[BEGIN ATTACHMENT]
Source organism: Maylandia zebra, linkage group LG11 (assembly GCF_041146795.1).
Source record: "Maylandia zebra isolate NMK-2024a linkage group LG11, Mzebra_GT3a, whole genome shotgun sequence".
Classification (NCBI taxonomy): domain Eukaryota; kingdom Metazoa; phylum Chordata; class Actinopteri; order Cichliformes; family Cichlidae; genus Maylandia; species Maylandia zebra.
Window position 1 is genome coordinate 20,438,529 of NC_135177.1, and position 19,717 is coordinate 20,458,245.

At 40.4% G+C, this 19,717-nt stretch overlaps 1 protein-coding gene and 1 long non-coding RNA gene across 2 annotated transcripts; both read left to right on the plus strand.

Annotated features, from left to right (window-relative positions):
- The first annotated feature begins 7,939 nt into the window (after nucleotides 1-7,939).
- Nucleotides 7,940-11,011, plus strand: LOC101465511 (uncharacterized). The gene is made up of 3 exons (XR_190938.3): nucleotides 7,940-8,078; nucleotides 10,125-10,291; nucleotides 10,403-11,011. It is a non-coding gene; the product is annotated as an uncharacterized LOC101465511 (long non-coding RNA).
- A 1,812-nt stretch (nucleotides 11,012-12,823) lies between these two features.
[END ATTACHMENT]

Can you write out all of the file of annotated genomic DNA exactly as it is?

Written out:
Source organism: Maylandia zebra, linkage group LG11 (assembly GCF_041146795.1).
Source record: "Maylandia zebra isolate NMK-2024a linkage group LG11, Mzebra_GT3a, whole genome shotgun sequence".
Classification (NCBI taxonomy): domain Eukaryota; kingdom Metazoa; phylum Chordata; class Actinopteri; order Cichliformes; family Cichlidae; genus Maylandia; species Maylandia zebra.
Window position 1 is genome coordinate 20,438,529 of NC_135177.1, and position 19,717 is coordinate 20,458,245.

At 40.4% G+C, this 19,717-nt stretch overlaps 1 protein-coding gene and 1 long non-coding RNA gene across 2 annotated transcripts; both read left to right on the plus strand.

Annotated features, from left to right (window-relative positions):
- The first annotated feature begins 7,939 nt into the window (after nucleotides 1-7,939).
- Nucleotides 7,940-11,011, plus strand: LOC101465511 (uncharacterized). The gene is made up of 3 exons (XR_190938.3): nucleotides 7,940-8,078; nucleotides 10,125-10,291; nucleotides 10,403-11,011. It is a non-coding gene; the product is annotated as an uncharacterized LOC101465511 (long non-coding RNA).
- A 1,812-nt stretch (nucleotides 11,012-12,823) lies between these two features.